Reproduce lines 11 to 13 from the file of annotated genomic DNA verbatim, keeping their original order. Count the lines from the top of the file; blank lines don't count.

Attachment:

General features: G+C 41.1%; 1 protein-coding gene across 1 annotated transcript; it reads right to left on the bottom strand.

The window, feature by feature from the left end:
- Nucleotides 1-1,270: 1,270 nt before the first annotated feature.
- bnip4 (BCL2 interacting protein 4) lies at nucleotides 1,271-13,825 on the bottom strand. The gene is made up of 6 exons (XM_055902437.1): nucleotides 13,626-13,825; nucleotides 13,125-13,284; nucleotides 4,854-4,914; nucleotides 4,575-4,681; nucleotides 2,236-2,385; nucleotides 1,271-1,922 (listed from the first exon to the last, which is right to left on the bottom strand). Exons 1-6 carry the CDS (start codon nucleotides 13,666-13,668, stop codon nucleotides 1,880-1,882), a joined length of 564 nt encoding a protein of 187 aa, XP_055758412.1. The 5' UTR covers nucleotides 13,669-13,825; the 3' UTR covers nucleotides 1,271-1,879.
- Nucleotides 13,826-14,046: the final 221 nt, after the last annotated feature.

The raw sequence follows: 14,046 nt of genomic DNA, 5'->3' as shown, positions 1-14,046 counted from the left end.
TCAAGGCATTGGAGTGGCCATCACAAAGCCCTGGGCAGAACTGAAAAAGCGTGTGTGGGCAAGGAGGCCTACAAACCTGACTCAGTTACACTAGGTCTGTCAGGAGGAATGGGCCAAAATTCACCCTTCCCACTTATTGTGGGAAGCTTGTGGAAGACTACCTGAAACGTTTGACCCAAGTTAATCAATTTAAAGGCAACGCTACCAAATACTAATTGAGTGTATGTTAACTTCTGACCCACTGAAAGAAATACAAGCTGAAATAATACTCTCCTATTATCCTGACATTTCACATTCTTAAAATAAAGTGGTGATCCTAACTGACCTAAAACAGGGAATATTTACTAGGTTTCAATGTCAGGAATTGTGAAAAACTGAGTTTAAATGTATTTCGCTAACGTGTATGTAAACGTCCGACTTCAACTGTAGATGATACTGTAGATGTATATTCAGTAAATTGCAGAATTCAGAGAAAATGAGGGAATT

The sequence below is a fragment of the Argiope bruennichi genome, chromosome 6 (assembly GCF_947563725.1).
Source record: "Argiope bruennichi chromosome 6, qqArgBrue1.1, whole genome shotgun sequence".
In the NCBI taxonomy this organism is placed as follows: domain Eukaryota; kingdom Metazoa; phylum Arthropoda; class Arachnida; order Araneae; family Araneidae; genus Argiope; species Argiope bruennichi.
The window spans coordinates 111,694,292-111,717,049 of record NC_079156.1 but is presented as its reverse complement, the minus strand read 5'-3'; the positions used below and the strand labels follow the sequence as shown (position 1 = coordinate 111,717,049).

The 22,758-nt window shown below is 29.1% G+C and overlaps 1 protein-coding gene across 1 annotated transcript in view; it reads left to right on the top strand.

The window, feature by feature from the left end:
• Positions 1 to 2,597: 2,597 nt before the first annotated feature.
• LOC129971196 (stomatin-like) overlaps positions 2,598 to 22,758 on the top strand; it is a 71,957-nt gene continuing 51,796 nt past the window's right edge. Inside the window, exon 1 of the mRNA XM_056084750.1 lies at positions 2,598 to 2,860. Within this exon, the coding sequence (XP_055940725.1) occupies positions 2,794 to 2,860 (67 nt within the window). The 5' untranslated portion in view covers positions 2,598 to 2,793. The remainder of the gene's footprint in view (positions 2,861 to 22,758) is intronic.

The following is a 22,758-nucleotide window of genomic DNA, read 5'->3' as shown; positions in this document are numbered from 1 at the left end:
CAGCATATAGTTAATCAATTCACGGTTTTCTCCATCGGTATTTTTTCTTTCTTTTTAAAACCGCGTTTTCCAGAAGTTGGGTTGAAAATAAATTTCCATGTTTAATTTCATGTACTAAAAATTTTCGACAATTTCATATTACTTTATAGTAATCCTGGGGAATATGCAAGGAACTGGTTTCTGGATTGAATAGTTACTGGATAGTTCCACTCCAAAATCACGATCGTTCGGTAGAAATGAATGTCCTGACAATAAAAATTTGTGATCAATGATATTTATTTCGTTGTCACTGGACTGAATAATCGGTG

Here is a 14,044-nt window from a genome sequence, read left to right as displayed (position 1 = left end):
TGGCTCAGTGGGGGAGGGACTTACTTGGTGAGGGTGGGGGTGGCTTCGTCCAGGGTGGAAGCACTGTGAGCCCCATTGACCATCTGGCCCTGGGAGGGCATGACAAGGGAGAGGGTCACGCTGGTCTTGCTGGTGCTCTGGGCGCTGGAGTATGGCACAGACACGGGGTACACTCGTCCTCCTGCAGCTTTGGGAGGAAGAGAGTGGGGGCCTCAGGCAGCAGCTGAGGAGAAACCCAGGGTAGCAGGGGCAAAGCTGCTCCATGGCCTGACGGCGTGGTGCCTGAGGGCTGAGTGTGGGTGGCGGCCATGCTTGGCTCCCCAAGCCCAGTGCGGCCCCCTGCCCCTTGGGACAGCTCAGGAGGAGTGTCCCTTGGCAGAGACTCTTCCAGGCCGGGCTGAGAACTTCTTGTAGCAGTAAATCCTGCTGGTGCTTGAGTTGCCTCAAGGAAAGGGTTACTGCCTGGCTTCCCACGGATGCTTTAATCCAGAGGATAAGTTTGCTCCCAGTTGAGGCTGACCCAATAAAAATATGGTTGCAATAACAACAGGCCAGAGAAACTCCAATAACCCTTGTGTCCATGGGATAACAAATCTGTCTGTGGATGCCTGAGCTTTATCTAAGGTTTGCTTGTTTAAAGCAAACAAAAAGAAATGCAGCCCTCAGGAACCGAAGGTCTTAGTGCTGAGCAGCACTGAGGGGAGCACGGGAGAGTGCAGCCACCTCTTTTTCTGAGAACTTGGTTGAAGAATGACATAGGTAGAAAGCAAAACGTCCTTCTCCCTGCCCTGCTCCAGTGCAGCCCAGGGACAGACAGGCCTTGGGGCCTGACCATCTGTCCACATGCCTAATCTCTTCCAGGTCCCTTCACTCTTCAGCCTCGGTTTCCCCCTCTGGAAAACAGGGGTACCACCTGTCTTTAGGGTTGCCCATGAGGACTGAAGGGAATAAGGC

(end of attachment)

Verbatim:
The window spans coordinates 111,694,292-111,717,049 of record NC_079156.1 but is presented as its reverse complement, the minus strand read 5'-3'; the positions used below and the strand labels follow the sequence as shown (position 1 = coordinate 111,717,049).

The 22,758-nt window shown below is 29.1% G+C and overlaps 1 protein-coding gene across 1 annotated transcript in view; it reads left to right on the top strand.

The window, feature by feature from the left end: